Thanks for reading would love to hear your opinions @italksportsti.

Why the Cardinals have to win this series.

The Cardinals schedule to start the season was not ideal.  Opening up in Milwaukee with a group of young starters in a hitters park is not going to turn out well no matter how much talent you have.  The Brewers are who we though they were a potential offensive juggernaut that has limitations everywhere else of the field. Nevertheless that Cardinals were one blown save away from a split to start the season.  The scheduling god seemed to continue their cruel joke forcing the Cardinals to make as second trip to Milwaukee just two week later following a trip to Monterrey, Mexico.  The Cardinals were able to salvage the final game of the series, starting the season just 2-5 against the defending Central Division Champs. The third series versus the Brewers may only be a beginning of the week late April showdown but this could be a defining moment in the race for the Central crown.  The Cardinals need to come out and take advantage of a Brewers team that is dealing with serious pitching injuries.  Let’s breakdown how and why the Cardinals must win this series.

Pitching matchups favor the Cardinals in 2 of 3.

Game 1

Jack Flaherty has been tagged by the Brewers in two early starts giving up 9 runs and 16 hits in seven innings. Ryan Braun and Lorenzo Cain in particular have crushed Flaherty with a combined average of .492 over 23 at bats this season.  Flaherty has been great at home this season in two starts with a 0.82 ERA in two starts.  The Brewers will have Adrian Houser on the mound making his first start of the season. Since this is Houser’s first career start he will most likely dominate for the first 4 innings or so until the Cardinals unleash the second time through.

Game 2

Zach Davies who is what you would call the opposite of a Cardinal Killer, in particular Matt Carpenter has owned Davies to a .455BA in 22 career plate appearances.  Davies will most likely be opposed by Daniel Ponce De Leon taking the spot of the injured Michael Wacha.  Ponce De Leon has only faced the Brewers in relief where he pitched in relief successfully striking out two on 14 pitches. Ponce De Leon is going have a big night. This is soley based on the fact I believe the Cardinals will jump out early and give him the confidence to dominate.

Game 3

There was a time where Jouhlys Chacin would have dreaded a potential matchup with the St. Louis Cardinals, owning an 0-7 mark in nine career starts up until last June.  Since then Chacin has won his last three starts against the Redbirds including a great opening day start where his struck out seven.  Chacin will face off against Adam Wainwright whose been the definition of up and down during the start of the season.  Waino will have to have his curve working against the powerful Milwaukee lineup.  If not his 89 MPH (being gracious) fastball will be put on a tee for the power bats of Milwaukee.

Brewers coming off of 4 game sweep in LA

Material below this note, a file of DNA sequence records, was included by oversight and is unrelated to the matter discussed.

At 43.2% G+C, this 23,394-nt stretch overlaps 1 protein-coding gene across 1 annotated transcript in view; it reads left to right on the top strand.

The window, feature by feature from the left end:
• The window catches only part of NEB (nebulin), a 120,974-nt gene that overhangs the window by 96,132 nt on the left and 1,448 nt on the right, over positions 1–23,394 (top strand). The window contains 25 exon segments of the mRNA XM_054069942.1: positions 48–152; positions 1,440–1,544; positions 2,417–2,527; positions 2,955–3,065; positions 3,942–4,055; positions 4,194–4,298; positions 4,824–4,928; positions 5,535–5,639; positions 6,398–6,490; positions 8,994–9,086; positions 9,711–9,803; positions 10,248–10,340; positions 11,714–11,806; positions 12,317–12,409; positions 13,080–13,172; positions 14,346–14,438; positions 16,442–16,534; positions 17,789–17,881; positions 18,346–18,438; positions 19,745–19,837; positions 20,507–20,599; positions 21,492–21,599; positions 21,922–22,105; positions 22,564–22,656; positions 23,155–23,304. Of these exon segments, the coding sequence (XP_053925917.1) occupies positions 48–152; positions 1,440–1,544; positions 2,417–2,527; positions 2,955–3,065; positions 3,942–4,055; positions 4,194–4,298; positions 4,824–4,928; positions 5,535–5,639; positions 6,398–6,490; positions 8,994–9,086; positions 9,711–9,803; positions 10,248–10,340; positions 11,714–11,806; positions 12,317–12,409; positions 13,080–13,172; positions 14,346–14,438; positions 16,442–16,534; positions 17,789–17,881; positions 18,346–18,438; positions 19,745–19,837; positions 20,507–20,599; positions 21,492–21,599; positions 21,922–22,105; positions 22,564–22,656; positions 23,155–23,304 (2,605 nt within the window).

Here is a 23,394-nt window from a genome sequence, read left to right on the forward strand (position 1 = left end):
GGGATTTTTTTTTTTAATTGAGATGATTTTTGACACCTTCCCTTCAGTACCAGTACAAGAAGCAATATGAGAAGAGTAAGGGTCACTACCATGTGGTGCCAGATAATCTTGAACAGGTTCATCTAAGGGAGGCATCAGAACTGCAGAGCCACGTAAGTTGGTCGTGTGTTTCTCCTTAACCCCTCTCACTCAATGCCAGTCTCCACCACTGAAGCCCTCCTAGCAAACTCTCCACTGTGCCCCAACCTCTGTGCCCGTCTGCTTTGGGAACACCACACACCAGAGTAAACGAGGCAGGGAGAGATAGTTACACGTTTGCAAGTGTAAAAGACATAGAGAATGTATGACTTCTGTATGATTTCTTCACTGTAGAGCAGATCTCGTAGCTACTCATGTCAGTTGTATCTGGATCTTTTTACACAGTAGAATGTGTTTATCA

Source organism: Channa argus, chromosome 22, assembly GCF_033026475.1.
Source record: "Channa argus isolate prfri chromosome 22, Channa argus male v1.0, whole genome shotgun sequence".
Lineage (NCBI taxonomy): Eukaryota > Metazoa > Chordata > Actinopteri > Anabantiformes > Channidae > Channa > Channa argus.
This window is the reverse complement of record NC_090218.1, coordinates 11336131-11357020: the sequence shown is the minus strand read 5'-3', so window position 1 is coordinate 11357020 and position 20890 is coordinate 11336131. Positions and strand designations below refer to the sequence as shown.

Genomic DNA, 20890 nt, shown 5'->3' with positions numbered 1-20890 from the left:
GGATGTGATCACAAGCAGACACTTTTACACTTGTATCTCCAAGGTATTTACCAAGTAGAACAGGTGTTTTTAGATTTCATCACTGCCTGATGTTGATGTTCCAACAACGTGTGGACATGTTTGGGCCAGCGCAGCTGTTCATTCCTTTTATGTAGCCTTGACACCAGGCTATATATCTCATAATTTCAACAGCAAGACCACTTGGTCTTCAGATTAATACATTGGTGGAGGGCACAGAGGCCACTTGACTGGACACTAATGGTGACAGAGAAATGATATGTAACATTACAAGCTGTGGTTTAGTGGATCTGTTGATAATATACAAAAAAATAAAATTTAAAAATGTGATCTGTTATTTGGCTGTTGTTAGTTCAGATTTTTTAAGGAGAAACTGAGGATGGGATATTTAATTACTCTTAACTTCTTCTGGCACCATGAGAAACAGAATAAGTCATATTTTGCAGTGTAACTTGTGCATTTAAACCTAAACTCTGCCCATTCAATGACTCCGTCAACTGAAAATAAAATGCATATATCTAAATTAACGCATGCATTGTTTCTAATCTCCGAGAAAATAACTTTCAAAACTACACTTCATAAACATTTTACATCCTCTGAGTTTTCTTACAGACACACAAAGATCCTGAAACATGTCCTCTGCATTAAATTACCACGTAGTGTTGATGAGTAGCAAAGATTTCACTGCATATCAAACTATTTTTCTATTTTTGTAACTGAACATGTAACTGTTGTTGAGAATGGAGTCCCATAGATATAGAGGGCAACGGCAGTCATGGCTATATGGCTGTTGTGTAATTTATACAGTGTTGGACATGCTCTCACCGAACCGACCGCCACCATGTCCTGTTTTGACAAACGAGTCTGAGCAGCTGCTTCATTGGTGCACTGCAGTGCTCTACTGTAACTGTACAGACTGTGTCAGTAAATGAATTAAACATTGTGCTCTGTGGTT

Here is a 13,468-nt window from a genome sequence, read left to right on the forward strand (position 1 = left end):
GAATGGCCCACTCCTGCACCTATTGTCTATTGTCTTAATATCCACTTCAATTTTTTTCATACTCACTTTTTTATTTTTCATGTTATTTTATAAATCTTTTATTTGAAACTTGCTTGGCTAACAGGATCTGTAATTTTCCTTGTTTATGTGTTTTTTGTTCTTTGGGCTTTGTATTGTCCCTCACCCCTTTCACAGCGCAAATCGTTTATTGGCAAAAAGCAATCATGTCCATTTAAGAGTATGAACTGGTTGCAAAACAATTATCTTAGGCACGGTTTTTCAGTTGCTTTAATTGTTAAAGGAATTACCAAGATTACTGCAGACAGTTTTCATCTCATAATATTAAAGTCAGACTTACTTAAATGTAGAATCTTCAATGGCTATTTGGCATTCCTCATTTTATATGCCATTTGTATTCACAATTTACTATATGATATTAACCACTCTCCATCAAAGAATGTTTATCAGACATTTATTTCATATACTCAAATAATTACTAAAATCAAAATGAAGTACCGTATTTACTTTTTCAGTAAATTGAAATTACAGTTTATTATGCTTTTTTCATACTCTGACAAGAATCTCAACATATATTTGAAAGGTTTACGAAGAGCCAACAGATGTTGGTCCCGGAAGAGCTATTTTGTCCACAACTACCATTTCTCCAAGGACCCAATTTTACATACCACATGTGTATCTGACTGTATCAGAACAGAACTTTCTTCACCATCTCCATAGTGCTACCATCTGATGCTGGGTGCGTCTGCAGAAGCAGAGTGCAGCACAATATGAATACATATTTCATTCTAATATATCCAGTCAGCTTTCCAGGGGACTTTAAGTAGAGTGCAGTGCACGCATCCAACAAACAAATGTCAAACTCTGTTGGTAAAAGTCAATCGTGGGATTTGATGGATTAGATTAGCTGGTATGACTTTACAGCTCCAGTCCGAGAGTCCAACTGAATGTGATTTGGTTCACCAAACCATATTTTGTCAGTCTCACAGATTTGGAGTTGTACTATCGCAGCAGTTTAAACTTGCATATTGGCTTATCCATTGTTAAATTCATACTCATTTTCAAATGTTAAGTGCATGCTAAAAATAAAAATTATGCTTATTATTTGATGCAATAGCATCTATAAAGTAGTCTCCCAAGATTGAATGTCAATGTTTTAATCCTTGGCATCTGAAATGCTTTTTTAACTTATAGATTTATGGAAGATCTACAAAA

You always want to kick a team while they are down.  The Brewers are coming off of an abysmal series in LA losing all four games to the 2018 National League Champs. Milwaukee has been dealing with a lot of injuries in the rotation which has caused them to force a few starts from guys they were not expecting including Chase Anderson and the game one starter Adrian Houser, injuries in their bullpen have also forced the hand of manager Craig Counsel putting guys in positions that they will not be successful.

Why the Cardinals have to win this series.

It is time for the Cardinals to show that they are the class of the NL Central. In game one, the Cardinals have their presumed “ace” on the mound in Jack Flaherty which should set the stage for the rest of the series. The key to victory is very simple, don’t pitch to Christian Yelich, take a advantage of the weakend Brewers starting pitching and take advantage of your home field.  The Cardinals will not have any excuses if they are unable to win this series.

Who should make Cardinals Hall of Fame?

The Cardinals announced their hall of fame candidates for 2019, Keith Hernandez, John Tudor, Matt Morris, Jason Isringhausen, Edgar Renteria and Scott Rolen. Each player is deserving of the nomination as well as eventual inclusion.  St. Louis fans will have their opinions on each, but I see three of them as the obvious choices.

Matt Morris

The imposing presence of Matt Morris was dominant force in the Cardinals rotation from 1997-2005.  Racking up wins during a time period where the team had great success.  Most notably during the 2001 season where Morris accumulated 22 wins and a 3.16 ERA.  Morris was a top of the rotation starter with a dominant secondary pitch. His curveball was one of the best Cardinals fans had seen until Adam Wainwright showed up on the scene and froze Carlos Beltran taking the mantle of best curve thrower of my generation.

Morris wasn’t just a short-term answer accumulating over 101 wins in his Cardinals career while winning 62% of his games, Tommy John surgery took a year away from the Cardinal hurler right as he was beginning is accent to the top of the rotation. Morris had two All -Star appearances as a Cardinals starter, Morris is by far a deserving inductee to the Cardinals Hall of Fame.

Scott Rolen

Scott Rolen was acquired from the Philadelphia Phillies in 2002, making an immediate impact on the organization. Over his six years with the team Rolen was a human highlight reel at third base winning three gold gloves during his tenure with the organization.  Rolen also added depth to the Cardinals lineup that made them trued contenders for world championships.  His protection of Jim Edmonds and Albert Pujols was an undervalued asset during his time with the Cardinals. 

Rolen, whom doesn’t get the consideration for the Major League Baseball Hall of Fame that he should was a complete player and quiet leader on a very good team.  If he hadn’t played with Albert Pujols he would most likely be given more credit than he already gets during his legacy with the Cardinals.